If the location has AC, have it cranked as you’re setting up, makeup/costuming, rehearsing & between takes. Put 1-2 people in charge of making sure everything’s off when you’re ready to film. If there’s no AC, maybe bring a box fan & have it blow toward a metal bowl full of ice (I haven’t tested this, but a friend used to do this with a block of ice & it worked)!

If possible, set up lights the night before, when it’s cooler. After making sure you’re properly lit, kill unnecessary lighting until you’re about ready to shoot.

Put some damp towels or facecloths in the fridge/freezer/cooler. If cast are careful with costuming/makeup they can apply them to cool off. Freezing socks may be an option for anyone whose footwear isn’t costumed.

If possible, have holding in a room they can run a fan/AC. At the very least, try not to keep everyone in the same room. It will help keep down the body heat addition to the temperature.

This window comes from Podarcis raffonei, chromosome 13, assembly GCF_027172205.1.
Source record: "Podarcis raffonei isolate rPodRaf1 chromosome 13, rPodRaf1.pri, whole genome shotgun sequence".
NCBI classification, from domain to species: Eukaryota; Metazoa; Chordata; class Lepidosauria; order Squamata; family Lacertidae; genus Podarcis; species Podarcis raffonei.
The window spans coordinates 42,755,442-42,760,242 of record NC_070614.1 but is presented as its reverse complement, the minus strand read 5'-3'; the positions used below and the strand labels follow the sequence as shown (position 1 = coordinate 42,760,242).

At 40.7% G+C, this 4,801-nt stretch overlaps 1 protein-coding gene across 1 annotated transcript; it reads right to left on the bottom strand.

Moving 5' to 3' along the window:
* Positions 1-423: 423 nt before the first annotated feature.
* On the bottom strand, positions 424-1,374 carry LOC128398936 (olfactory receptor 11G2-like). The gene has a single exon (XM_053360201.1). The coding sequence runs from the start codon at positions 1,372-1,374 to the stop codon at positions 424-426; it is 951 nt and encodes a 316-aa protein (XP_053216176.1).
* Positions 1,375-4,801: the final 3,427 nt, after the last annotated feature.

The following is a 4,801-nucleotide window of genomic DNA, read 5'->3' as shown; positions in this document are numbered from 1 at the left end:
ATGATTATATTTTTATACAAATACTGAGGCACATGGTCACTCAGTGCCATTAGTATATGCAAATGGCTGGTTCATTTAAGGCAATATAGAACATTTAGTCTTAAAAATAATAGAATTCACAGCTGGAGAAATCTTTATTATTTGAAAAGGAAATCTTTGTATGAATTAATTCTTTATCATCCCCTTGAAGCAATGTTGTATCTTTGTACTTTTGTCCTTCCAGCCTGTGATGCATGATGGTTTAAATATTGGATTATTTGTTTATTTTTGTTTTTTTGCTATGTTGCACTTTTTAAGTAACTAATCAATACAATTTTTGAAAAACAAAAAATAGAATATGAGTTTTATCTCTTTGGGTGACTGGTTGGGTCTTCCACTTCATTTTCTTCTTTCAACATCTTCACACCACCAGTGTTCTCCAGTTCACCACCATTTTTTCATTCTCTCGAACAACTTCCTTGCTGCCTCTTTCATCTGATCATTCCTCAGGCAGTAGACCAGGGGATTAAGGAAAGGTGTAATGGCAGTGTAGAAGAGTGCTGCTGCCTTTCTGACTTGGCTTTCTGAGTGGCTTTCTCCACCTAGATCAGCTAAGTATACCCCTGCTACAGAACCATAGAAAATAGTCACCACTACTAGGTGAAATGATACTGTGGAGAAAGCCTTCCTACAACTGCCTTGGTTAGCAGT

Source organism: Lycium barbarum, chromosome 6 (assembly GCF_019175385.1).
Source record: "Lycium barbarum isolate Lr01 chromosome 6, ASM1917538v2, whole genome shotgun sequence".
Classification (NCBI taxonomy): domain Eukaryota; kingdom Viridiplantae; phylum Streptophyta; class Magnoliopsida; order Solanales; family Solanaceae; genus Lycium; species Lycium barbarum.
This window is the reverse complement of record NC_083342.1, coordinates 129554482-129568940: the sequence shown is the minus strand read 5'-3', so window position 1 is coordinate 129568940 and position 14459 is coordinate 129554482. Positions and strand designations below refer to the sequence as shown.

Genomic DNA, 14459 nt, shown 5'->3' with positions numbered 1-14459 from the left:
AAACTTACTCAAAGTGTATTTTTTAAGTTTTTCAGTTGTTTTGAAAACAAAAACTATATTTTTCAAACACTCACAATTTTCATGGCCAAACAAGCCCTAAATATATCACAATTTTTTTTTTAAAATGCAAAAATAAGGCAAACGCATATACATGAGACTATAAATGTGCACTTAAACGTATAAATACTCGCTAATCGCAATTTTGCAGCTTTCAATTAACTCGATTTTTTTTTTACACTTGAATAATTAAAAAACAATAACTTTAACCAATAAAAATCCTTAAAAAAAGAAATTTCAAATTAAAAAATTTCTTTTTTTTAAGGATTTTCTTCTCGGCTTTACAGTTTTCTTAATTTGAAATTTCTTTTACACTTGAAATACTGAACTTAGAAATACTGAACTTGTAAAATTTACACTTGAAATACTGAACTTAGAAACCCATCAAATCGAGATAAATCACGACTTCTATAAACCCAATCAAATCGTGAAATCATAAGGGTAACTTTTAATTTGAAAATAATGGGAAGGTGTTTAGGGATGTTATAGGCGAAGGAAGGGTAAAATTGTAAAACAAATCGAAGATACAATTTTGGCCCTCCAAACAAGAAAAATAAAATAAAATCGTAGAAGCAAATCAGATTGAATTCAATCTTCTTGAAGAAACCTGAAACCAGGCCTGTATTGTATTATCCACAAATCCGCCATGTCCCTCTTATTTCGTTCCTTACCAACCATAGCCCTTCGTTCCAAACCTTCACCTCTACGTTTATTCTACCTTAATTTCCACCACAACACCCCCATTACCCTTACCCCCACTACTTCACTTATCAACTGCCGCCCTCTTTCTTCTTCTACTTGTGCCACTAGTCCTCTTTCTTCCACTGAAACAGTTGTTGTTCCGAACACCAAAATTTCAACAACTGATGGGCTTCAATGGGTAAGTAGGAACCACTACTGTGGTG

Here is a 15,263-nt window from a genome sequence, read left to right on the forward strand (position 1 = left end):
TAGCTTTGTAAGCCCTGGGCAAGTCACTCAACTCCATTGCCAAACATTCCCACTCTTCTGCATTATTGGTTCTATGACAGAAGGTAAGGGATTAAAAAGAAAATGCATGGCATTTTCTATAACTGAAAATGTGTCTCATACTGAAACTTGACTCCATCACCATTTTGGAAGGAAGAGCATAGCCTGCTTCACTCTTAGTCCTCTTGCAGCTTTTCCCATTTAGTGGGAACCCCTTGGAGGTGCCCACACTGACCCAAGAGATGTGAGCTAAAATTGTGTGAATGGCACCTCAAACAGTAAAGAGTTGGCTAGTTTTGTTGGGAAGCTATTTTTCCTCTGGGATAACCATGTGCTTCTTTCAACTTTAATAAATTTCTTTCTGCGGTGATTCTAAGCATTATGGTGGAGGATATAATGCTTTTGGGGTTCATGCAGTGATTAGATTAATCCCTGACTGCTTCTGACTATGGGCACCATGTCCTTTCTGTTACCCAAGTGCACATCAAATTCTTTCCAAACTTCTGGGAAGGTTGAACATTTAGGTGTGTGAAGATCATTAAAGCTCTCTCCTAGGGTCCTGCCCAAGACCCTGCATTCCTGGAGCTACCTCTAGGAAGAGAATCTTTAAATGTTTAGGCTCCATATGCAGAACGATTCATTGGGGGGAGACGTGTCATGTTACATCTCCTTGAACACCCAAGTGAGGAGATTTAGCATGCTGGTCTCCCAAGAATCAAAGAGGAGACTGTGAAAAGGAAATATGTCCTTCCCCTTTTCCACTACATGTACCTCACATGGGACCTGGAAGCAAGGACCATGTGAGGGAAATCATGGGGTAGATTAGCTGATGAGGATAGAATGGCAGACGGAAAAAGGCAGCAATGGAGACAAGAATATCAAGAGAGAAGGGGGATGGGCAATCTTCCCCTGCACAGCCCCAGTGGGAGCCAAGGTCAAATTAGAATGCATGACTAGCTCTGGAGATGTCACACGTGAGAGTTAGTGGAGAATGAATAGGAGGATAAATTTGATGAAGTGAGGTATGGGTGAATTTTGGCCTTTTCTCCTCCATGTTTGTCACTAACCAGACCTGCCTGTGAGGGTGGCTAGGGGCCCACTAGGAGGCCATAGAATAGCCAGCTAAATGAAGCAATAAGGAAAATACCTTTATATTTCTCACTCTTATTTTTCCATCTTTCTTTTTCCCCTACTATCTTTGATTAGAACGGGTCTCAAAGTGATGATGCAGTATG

Would love to hear what you end up using & its effectiveness!

(William E. Spear) #11

Shooting in summer is almost like training for an athletic event. Being fully hydrated days before with proper nutrition in advance of the shoot has worked. Shorter shooting sessions with longer breaks on the days of the shoot helped. More patience from the director helps. Best of luck and please share what works.

(Meg Carroway) #12

Thank you all!! Will definitely be using all your tips :sun_with_face:

(Jules Pigott) #13

There’s a lot of replies so IDK if anyone has said this, but if you’re doing any shooting at night, BUG SPRAY! I had one shoot outside at night last summer, and me and my poor actors almost got eaten alive. Also good for daytime outside shooting I assume!

(Bri Castellini) #14

Oh man this reminds me of the first shoot I ever did, on my little brother’s short film called Manhunter at the ripe age of 16. We were shooting in the middle of summer in the middle of a desert that had just had an unseasonable amount of rain and you can literally see the bugs swarming us in some of the later scenes- it was all we could do to say our (very good) lines and get through the day.